Tier 1: Restructuring (Including Bankruptcy): Municipal
The Legal 500 US, 2021
In addition, reliable access to capital has been interrupted in recent years by unprecedented turmoil and change in the bond market and the near disappearance of the bond insurance industry. Rising pension and post-employment benefits costs combined with a generally flat or only slightly increasing revenue picture have been significant challenges for many communities. Credit deterioration, on the part of both municipalities and financial counterparties, has caused some transactions, particularly those involving variable rate debt and/or interest rate swaps, to unravel. In the face of these pressures, there is a possibility that municipalities may need to take extreme measures, including significantly restructuring their operations and even, in some cases, seeking protection under Chapter 9 of the United States Bankruptcy Code. Our municipal distress practice has been in the forefront of responding to these challenges, having successfully completed restructurings both within and outside of Chapter 9 for several municipalities, including handling the high-profile Chapter 9 bankruptcies for the cities of Vallejo and Stockton. Our team comprises lawyers from several practice areas to combine their experience in:
Represented the City in preparing for, and then subsequently filing, its Chapter 9 bankruptcy case, including representing the city in the 90-day statutory mediation process which preceded the bankruptcy case. Orrick worked with the City to prepare a detailed proposal to restructure the material claims against the city, including the City’s bond obligations, many of which were insured, long-term liabilities (including pension, healthcare and labor), large judgments, injunctions, leases and other major claims. While preparing a pre-bankruptcy plan and negotiating with creditors, we also worked simultaneously on preparing the City’s Chapter 9 bankruptcy petition. Orrick helped the City win a significant and cutting-edge bankruptcy court ruling upholding the City’s pre-bankruptcy unilateral reduction and phased out elimination of retiree health benefit payments over the objection of the association of retired City employees. Orrick recently won another ruling on an issue of first impression, i.e., whether a Chapter 9 debtor may enter into settlements with creditors during the pendency of the case without court approval. Finally, following a three-day evidentiary hearing, the bankruptcy court overruled objections filed by four institutional lenders and ruled that Stockton was eligible for Chapter 9 relief.
Represented the City of Vallejo, California in filing its Chapter 9 case in 2008. At the time, Vallejo was the largest California municipality to seek bankruptcy relief since Orange County. We worked with the City to prepare a detailed proposal to restructure each creditor claim, including the City’s debt obligations, long-term liabilities (including pension, healthcare and labor), leases and other major claims. While preparing a pre-bankruptcy plan and negotiating with creditors, we also worked simultaneously on preparing the City’s Chapter 9 bankruptcy petition. Orrick was named "Dealmakers of the Year" by American Lawyer in connection with our work on this matter.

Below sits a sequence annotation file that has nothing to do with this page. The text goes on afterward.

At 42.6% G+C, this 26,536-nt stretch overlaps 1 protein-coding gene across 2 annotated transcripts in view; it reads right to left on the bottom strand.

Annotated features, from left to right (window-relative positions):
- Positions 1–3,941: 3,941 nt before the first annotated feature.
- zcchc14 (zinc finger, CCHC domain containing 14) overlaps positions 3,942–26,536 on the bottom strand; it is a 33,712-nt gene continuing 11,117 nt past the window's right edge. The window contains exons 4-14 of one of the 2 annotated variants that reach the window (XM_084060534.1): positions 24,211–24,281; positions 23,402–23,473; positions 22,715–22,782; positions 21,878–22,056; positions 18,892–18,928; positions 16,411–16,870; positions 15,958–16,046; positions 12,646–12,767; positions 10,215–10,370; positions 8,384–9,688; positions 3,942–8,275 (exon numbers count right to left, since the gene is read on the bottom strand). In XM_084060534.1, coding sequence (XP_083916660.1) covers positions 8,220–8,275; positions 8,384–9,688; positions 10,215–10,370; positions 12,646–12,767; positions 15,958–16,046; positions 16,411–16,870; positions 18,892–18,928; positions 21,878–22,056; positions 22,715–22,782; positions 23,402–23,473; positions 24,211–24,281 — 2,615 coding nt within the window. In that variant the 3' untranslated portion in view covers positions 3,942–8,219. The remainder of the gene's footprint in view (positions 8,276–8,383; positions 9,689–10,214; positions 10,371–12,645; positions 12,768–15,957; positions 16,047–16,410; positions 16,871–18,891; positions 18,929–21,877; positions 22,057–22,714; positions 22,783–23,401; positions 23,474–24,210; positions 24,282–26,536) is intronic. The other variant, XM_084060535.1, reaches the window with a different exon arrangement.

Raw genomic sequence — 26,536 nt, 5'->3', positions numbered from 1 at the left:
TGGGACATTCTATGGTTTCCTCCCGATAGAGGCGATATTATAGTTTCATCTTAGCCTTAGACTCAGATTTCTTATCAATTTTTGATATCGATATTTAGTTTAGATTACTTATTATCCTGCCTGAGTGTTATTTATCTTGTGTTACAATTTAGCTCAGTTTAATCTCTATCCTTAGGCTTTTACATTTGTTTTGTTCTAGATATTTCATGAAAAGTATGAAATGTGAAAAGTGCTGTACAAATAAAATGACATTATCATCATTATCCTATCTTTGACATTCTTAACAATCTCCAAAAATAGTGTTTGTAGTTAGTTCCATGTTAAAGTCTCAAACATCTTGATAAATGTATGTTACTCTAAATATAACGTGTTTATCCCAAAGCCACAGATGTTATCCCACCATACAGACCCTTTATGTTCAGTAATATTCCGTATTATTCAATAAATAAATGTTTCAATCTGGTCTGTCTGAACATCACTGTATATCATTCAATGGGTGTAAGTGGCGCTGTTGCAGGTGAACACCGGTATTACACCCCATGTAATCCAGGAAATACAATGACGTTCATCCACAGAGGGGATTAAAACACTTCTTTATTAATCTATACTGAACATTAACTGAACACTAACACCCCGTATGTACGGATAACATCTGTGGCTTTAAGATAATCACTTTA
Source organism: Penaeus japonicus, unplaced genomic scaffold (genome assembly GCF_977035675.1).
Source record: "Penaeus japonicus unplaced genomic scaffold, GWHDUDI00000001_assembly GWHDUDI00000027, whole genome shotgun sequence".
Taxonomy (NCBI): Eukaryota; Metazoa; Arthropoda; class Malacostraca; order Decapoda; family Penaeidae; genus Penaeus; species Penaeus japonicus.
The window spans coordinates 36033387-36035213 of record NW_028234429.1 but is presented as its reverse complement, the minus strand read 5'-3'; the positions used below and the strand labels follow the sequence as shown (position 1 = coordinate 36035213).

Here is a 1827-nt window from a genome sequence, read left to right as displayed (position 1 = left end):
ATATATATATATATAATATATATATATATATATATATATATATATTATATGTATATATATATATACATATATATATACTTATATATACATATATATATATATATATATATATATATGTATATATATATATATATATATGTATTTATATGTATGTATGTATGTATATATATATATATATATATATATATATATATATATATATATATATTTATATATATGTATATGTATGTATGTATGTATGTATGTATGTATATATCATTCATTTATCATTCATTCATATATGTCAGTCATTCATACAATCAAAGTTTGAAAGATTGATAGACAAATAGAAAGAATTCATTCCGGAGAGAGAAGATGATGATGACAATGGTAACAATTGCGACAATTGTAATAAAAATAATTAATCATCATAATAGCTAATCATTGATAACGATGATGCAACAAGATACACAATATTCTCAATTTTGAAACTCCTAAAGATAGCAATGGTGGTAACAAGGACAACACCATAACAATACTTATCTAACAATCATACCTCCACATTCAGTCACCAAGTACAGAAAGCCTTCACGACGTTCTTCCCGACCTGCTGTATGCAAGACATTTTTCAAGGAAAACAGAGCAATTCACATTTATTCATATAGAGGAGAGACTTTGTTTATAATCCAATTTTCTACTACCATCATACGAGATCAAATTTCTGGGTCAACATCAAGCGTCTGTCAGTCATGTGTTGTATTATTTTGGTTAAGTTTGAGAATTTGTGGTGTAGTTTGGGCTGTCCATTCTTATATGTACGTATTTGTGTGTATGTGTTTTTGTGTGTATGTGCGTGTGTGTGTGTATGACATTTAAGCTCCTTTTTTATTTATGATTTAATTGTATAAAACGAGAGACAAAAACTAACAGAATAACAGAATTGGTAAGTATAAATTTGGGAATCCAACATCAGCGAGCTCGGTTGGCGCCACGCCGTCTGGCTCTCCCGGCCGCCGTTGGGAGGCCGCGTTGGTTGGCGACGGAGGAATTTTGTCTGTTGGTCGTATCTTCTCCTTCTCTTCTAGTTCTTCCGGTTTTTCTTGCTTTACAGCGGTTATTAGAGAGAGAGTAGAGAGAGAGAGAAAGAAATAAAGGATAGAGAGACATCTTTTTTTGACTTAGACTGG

The city of Richmond, California, experienced significant financial difficulties from 2000 to 2004. In early 2004, Richmond projected a general fund deficit equal to approximately 30 percent of the general fund budget for fiscal year 2003–04. Richmond’s audited financial statements were late, and its accounting system was unable to produce reliable reports on the city’s finances. Orrick lawyers worked closely with Richmond and its financial advisors to develop a fiscal recovery plan for the city. Orrick lawyers provided critical advice to resolve its cash flow problems and allow it access to the market, as well as identifying innovative methods for Richmond to resolve its cash flow problems efficiently. Richmond successfully emerged from its fiscal crisis, now has a solid “A” rating and has been able to access the bond market for needed public programs and projects.
Orrick was hired as counsel to Goldman Sachs & Co. to advise on the allocation of monies to debt and other obligations during Orange County’s bankruptcy, financings during bankruptcy, the plan to exit bankruptcy and the bond financings that enabled the county to emerge from bankruptcy. After the bankruptcy case, Orrick was hired by the county as its principal finance counsel.
Orrick represented a significant creditor that has exposure in some of Jefferson County’s municipal financings and has had significant involvement since the county’s financial difficulties became known.
The Legal 500 US, 2021
Chambers USA, 2019 - 2021